Thursday, December 7, 2017


Public media is all about trust. Viewers, listeners and readers must trust that the water you pour is “pure,” that what you say is not compromised by money our hidden agendas. This begins with telling the truth.

-- Bill Siemering, the architect of NPR News.

A new study exploring the underlying reasons for low trust in the news media and social media seems to verify that public radio news is on the right path when it emphasizes fact-based, storytelling reporting.

The report, Bias, Bullshit and Lies: Audience Perspectives on Low Trust in the Media, by Nic Newman and Richard Fletcher was released in November by Reuters Institute for the Study of Journalism [link] at the University of Oxford in the UK. It may be the most exhaustive of its kind.

The Reuters team surveyed several thousand people in nine countries (United States, UK, Ireland, Spain, Germany, Denmark, Australia, France, and Greece).  The researchers asked open-ended questions and respondents replied in their own words. Reuters then categorized the responses to learn specific reasons for trust, or lack of trust, in the news media.

The researchers asked the respondents if they agreed or disagreed with declarative statements about specific journalism practices. This chart provides the summary data for the question The news media does a good job in separating fact from fiction

Around 40% of the respondents from all nine countries agreed with the statement. These respondents felt the statement was true because the basic skills of journalism: checking sources, verifying facts, and providing evidence to back up claims. The chart on the left shows the reporting skills frequently cited by respondents. These perceptions were more often held by older,more affluent people.

The majority of the respondents (around 60%) did not agree with the statement. They perceived bias, spin and agendas by the news providers. Respondents also mentioned that they perceive that powerful people are using the media to push their own political or economic interests. These feelings are most strongly held by those who are young and by those that earn the least.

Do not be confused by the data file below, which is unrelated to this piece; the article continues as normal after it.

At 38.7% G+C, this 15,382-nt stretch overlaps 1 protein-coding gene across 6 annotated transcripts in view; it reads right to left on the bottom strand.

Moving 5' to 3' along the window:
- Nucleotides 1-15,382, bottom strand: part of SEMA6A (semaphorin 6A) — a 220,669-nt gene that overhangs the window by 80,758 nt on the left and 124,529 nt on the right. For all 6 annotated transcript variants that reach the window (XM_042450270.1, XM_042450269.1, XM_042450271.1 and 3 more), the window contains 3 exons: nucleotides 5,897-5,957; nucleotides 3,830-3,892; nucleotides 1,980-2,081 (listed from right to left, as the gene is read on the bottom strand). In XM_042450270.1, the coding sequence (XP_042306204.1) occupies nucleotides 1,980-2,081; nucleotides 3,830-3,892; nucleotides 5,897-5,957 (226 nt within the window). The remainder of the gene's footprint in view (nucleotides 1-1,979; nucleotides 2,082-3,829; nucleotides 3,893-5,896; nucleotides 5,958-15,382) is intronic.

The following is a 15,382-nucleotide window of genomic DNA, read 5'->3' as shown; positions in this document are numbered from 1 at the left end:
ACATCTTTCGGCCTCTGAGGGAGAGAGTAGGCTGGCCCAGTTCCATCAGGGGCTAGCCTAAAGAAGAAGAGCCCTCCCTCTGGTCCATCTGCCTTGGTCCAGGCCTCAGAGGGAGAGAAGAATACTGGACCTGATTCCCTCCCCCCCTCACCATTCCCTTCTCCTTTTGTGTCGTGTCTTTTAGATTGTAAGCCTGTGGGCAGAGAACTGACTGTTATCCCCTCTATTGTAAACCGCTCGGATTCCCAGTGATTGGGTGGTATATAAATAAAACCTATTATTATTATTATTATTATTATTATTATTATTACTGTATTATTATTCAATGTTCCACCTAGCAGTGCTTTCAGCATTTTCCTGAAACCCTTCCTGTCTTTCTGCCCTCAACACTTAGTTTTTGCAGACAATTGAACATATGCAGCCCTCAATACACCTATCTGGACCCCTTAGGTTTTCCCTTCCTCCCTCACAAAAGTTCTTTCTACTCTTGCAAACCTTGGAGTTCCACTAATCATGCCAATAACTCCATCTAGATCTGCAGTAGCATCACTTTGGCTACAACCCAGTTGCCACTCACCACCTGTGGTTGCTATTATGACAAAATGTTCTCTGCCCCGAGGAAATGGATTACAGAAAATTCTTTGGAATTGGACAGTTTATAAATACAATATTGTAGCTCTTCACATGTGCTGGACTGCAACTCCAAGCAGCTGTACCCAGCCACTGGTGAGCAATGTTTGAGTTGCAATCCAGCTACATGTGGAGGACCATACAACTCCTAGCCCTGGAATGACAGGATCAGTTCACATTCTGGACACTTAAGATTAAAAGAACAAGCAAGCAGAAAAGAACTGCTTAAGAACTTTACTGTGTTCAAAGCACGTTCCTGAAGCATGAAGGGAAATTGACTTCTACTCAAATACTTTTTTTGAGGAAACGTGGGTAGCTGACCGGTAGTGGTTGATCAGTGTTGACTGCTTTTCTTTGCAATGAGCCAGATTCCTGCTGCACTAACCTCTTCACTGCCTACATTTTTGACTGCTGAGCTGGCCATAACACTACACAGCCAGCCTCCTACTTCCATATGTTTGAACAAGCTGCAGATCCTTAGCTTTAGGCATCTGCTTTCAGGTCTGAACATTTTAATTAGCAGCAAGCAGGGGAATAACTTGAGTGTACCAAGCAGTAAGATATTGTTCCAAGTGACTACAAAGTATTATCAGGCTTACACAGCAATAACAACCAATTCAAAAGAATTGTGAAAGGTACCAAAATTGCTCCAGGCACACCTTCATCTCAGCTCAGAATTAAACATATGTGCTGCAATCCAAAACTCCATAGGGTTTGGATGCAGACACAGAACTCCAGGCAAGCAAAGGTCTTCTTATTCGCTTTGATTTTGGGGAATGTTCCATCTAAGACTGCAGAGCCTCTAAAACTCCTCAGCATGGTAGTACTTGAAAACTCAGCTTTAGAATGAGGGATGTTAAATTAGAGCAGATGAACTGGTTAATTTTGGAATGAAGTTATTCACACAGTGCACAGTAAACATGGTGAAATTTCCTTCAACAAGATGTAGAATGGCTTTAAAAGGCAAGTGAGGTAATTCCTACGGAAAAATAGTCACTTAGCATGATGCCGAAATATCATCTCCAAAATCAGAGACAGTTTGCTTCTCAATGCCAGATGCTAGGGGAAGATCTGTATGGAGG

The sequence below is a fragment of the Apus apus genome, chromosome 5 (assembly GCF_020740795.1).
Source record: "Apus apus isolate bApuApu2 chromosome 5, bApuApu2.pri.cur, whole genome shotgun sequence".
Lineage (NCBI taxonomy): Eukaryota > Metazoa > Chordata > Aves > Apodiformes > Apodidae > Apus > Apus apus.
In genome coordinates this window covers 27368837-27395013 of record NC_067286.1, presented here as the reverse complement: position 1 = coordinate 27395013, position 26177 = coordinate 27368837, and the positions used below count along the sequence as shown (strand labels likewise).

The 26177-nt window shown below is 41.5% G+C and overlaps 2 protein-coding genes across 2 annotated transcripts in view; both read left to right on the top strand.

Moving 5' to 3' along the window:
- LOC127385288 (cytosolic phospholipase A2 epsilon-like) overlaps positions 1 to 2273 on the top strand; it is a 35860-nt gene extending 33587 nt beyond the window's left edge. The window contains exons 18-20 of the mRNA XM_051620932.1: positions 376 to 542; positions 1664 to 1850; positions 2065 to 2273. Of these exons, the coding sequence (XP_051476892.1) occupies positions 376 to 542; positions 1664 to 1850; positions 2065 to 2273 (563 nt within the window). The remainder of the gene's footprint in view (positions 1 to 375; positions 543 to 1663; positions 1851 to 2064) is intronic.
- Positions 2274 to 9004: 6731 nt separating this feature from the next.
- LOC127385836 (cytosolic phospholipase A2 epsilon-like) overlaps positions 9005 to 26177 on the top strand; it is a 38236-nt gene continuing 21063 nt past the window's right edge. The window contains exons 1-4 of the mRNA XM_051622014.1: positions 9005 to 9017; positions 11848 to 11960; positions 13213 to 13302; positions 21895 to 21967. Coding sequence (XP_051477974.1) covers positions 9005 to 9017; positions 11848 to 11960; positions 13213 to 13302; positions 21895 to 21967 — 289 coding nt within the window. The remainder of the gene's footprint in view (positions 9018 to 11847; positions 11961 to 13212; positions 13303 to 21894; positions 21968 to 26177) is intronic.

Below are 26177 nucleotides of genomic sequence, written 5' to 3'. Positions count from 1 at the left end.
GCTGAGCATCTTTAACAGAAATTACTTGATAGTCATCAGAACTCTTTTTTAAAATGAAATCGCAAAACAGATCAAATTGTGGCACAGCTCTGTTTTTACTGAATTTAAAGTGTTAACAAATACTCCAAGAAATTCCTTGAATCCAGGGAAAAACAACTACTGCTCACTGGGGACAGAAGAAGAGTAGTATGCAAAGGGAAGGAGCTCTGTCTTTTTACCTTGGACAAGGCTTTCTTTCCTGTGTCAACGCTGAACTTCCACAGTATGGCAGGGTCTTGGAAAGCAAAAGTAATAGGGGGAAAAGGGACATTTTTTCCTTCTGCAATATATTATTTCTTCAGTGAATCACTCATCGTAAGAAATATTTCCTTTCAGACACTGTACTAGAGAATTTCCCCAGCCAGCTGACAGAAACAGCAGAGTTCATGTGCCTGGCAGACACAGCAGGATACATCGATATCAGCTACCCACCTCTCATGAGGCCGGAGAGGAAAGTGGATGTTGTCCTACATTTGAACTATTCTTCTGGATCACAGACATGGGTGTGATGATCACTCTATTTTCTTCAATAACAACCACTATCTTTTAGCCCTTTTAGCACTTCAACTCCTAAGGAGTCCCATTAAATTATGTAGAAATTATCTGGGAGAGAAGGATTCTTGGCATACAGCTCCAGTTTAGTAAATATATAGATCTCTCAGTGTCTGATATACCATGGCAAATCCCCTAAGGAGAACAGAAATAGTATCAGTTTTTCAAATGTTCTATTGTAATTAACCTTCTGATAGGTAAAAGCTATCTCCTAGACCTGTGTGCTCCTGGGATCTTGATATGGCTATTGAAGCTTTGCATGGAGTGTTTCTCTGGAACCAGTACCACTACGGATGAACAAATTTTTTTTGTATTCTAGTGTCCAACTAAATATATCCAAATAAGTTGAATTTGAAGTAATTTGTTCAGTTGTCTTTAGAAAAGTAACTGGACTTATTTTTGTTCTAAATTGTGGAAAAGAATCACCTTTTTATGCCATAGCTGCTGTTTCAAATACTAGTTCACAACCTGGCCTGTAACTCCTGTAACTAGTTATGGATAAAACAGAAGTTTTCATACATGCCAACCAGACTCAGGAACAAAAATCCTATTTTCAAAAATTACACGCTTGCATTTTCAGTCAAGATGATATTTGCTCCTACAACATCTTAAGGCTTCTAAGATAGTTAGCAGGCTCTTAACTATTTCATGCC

In the US, Gallup has shown media trust dropping from half (53%) in 1997 to less than a third (32%) in 2016. But, apparently the US has a news storytelling deficit. Respondents from the US felt storytelling as a way to separate fact from fiction was almost the lowest of the nine countries surveyed.

It is clear US public media, and public radio in particular, needs to more aggressively promote its distinct advantages compared with most other news choices. Storytelling is built deeply into the DNA of public radio news on all levels. Telling the truth matters. Fact-based reporting is the basis of truth.

The Reuters Institute team concluded:

• A significant proportion of news users still say they trust the news media to separate fact from fiction.

• In most of the countries surveyed, respondents perceive growing media partisanship/

• Many respondents felt that the news media does not represent the interests of ordinary people, particularly young respondents with lower incomes.

• Some respondents perceive that changing economic models are lowering journalistic standards.

• Reduced trust in journalism, whether found in mainstream or social media, matters because of its role in supporting the democratic process and informing citizens so they can make choices

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